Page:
This depends on how slow, how rough and with what load. Keep in mind that the higher the speed, the more heat generated in the tyre according to your load and the terrain being covered. The high temperature in the belts of the tyre is not something you can always feel by hand either. Chipping of the tyres is minimised by lower speeds and lower pressures to improve the tyres’ resistance to objects and also heat build up. Higher pressures will be required when carrying heavy loads.

 

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ROCKY GRAVEL/ROCKS 22-28 PSI*

This is really assuming that the going is very slow, driving in low range, and not generating a lot of heat in the tyre. The low pressure allows the tyre to improve its traction and flexibility over the obstacles without impact fracturing. Higher pressures can be used but the trade off is more wheel spin and less grip. Very low pressures, around 20 psi and below, can create the risk of pushing the tyre off the bead of the rim and therefore 22 psi is generally an acceptable minimum low-pressure limit for most sizes. Higher pressures will be required when carrying heavy loads.


Malleability or flexibility at low speed is what you want to achieve and improve traction without spinning your tyres and often shredding or chipping them up. Lowering tyre pressures will increase the length of your tyres’ footprint along the tyre, which is what you are trying to achieve
for maximum traction.


While lowering pressures does reduce the risk of overall damage, it could increase the risk of sidewall damage. Ever noticed how easy a balloon pops at higher pressures when it hits something, but when the balloon has low pressures its harder to damage or pop? Same with tyres on rocks in most slow situations.

 

If you go to any offroad competition event where slow rockcrawling is involved, ask the drivers what pressures they run. Sidewall damage can be reduced by careful wheel placement and again, slowing down. Obviously, there are tyres better suited to rock work than others by design.

 

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MUD 22-28 PSI*

This depends very much on what sort of mud, the steepness of
slope and what sort of base you have under the mud. You may
not even need to lower your pressures.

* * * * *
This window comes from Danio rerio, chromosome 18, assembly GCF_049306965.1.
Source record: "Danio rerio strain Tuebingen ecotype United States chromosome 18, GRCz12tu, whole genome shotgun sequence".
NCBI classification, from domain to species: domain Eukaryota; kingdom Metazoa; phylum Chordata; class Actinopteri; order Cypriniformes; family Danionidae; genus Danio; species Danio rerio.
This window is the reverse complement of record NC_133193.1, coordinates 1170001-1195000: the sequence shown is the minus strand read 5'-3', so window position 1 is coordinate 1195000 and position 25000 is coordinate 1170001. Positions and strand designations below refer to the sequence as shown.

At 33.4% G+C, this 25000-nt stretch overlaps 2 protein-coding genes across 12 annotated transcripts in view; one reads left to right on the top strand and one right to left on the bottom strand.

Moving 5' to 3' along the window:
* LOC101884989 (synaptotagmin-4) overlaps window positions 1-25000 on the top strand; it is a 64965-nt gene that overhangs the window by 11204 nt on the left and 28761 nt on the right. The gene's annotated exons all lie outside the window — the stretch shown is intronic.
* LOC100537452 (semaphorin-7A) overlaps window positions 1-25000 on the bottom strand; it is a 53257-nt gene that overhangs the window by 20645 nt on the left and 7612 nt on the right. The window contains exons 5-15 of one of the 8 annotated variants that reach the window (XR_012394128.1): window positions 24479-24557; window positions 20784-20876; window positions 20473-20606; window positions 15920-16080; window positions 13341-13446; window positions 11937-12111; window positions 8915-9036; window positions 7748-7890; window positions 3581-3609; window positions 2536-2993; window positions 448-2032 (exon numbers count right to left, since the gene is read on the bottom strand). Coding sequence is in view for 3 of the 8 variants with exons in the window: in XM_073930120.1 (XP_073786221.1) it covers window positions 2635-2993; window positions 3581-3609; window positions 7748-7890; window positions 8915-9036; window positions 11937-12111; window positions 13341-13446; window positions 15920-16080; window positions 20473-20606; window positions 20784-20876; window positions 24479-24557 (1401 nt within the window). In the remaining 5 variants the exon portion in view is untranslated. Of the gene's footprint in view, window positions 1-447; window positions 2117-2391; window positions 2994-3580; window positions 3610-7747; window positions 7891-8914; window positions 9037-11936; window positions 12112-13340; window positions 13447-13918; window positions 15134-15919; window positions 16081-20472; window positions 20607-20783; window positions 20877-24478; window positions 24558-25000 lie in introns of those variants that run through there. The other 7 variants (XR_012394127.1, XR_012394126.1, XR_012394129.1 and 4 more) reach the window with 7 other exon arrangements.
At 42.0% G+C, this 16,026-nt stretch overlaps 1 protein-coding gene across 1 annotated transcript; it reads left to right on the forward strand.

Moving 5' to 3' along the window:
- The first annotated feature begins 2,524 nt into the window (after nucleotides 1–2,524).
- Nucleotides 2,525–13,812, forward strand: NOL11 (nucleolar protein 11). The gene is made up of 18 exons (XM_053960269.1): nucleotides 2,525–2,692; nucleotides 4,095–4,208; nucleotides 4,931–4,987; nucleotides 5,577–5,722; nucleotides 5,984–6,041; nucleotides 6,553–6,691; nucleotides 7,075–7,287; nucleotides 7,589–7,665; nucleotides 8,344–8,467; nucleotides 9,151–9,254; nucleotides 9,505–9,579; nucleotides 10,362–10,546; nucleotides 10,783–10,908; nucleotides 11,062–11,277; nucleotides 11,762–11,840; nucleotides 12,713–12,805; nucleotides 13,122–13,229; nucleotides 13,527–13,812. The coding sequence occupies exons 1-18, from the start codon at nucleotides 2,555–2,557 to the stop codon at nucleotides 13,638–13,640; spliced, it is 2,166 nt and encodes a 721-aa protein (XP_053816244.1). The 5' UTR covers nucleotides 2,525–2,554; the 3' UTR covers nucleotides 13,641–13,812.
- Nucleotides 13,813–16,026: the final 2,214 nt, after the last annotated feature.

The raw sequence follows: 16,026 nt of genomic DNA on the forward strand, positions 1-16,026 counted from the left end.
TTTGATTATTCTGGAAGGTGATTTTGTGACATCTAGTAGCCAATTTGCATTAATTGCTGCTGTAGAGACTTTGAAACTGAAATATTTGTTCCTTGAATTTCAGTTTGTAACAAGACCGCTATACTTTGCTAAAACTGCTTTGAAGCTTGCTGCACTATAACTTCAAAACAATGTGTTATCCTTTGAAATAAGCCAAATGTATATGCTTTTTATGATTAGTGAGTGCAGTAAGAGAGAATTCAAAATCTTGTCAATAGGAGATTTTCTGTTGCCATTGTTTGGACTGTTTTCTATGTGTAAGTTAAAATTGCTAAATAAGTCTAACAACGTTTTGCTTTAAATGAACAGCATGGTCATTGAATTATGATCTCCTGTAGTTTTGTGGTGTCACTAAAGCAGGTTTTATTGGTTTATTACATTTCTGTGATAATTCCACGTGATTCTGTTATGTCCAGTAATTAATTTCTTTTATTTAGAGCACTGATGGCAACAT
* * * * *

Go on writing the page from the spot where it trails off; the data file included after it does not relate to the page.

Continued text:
If it’s thick mud, with a loose, deep base, lower pressures and
less wheel spin is best but maintain momentum.
If the mud is watery and has a solid base, you can maintain
higher pressures, again maintain momentum but never drive
fast as you can lose control of the steering, damage engine
components and the environment.
Mud is the medium where you want enough momentum while
maintaining traction, without losing steering control and causing
minimal damage to the track for others behind you or in the
future. Higher pressures will be required when carrying heavy
loads.

 

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TYRE PRESSURE GUIDE FOR DIFFERENT TERRAIN
SAFETY NOTICE: This is just a guide based on an average range of sizes, not a specific size. Narrow commercial style tyres require higher pressures. You must consult your Authorised Mickey Thompson Tire dealer to get the right pressure for your specific vehicle’s weight and tyre size. Lowering pressures may be necessary to get your vehicle through an extreme section of terrain or reduce tyre damage in offroad conditions. However, lowering tyre pressures below the manufacturer’s recommended pressure for your vehicle is at your own risk and judgement and doing so could cause over-heating and long term tyre damage. So, you must drive slowly over obstacles and re-inflate your tyres to proper levels once your vehicle is returned to normal road applications and conditions.

 

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PRECAUTIONARY NOTICE *Disclaimer: All pressures stated are
based on an average range of sizes, not a specific size. Tyres must be
re-inflated to proper levels once your vehicle is returned to normal road
applications and conditions. All pressures stated are suggested for light
truck construction tyres only, and should not be advised to any person
driving on passenger construction tyres. Consult the manufacturer for
recommended tyre pressures relevant to that brand.